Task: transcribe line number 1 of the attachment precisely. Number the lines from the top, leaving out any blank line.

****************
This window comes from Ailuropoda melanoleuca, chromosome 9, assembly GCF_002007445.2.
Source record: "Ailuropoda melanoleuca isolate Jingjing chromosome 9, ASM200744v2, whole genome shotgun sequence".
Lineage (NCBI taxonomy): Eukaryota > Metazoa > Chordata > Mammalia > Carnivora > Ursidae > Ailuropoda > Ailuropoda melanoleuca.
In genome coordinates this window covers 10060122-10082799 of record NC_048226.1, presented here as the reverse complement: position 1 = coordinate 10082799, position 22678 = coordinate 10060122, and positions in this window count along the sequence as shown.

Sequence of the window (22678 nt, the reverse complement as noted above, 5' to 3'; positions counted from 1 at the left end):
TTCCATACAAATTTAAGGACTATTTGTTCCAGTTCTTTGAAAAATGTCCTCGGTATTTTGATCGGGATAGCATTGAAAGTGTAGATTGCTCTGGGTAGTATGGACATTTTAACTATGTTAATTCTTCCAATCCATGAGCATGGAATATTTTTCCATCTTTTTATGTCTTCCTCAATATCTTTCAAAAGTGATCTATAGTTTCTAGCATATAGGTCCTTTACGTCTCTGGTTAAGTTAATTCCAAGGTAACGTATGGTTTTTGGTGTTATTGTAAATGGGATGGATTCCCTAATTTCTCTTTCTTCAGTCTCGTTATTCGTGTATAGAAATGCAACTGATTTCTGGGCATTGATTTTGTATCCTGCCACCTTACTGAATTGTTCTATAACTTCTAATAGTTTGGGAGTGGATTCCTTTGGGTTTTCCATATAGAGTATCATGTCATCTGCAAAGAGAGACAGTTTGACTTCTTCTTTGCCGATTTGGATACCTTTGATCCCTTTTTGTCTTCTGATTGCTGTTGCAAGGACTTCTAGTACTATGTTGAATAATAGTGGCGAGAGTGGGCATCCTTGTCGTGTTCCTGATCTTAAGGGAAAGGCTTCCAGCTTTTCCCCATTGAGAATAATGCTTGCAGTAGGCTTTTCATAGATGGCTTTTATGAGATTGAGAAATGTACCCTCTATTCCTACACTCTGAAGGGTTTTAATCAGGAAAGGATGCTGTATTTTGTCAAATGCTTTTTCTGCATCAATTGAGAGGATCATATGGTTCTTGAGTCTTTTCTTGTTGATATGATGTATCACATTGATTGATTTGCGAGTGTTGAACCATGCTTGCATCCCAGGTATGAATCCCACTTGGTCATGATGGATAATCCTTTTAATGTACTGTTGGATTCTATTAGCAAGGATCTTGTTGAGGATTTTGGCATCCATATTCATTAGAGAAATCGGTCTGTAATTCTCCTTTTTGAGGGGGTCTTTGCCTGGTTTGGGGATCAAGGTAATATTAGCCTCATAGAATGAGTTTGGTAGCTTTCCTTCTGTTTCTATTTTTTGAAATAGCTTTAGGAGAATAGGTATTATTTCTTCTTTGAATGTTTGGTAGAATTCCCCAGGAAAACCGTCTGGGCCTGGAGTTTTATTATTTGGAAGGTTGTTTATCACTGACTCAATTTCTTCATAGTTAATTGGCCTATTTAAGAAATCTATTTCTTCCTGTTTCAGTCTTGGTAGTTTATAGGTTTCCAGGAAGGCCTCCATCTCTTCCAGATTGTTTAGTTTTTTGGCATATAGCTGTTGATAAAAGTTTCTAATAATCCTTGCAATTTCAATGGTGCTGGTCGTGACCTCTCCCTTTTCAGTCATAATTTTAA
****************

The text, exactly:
This window comes from Ailuropoda melanoleuca, chromosome 9, assembly GCF_002007445.2.